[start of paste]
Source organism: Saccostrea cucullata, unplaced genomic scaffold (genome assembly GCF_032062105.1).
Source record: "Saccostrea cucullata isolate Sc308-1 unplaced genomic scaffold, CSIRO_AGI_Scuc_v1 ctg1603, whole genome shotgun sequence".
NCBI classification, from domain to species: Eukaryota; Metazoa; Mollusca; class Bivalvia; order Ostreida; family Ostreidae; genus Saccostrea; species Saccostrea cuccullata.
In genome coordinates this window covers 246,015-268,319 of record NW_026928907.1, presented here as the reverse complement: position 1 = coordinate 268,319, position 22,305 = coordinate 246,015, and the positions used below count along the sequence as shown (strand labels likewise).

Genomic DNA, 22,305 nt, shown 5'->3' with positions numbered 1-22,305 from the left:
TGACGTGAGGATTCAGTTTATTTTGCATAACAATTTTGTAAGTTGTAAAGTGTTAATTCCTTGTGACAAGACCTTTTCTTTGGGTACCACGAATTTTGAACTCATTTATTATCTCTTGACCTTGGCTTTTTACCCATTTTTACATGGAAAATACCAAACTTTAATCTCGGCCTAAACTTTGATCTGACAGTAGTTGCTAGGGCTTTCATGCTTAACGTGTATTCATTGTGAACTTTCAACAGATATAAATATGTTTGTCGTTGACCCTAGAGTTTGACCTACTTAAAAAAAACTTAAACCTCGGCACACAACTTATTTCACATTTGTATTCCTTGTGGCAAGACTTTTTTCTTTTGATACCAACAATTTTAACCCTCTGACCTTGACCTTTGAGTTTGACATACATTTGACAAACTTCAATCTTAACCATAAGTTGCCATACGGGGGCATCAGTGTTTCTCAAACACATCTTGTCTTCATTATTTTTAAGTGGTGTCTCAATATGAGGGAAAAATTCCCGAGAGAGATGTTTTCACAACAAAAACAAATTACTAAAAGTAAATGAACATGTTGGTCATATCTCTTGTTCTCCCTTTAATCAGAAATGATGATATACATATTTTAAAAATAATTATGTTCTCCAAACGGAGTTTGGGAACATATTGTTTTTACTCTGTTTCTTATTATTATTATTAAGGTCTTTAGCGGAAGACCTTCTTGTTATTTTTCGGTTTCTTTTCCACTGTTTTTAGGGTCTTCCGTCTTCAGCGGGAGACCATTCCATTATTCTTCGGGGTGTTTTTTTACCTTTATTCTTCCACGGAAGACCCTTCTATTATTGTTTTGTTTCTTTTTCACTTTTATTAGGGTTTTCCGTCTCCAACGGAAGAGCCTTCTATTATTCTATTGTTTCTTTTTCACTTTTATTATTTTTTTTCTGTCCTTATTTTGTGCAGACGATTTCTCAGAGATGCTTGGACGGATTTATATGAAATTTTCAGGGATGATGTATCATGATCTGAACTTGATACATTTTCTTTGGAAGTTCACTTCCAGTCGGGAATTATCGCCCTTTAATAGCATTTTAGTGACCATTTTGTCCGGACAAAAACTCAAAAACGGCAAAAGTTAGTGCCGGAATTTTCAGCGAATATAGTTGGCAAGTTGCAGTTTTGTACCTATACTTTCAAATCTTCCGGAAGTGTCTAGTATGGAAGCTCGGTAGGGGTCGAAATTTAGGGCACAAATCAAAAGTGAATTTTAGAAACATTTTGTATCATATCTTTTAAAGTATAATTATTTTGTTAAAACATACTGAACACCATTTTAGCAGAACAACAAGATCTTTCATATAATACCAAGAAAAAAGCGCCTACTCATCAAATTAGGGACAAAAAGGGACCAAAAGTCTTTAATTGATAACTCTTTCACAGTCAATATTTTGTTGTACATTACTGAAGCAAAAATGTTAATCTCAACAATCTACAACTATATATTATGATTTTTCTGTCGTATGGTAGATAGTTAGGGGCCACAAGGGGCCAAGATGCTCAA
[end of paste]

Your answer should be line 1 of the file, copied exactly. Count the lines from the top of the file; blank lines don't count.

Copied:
Source organism: Saccostrea cucullata, unplaced genomic scaffold (genome assembly GCF_032062105.1).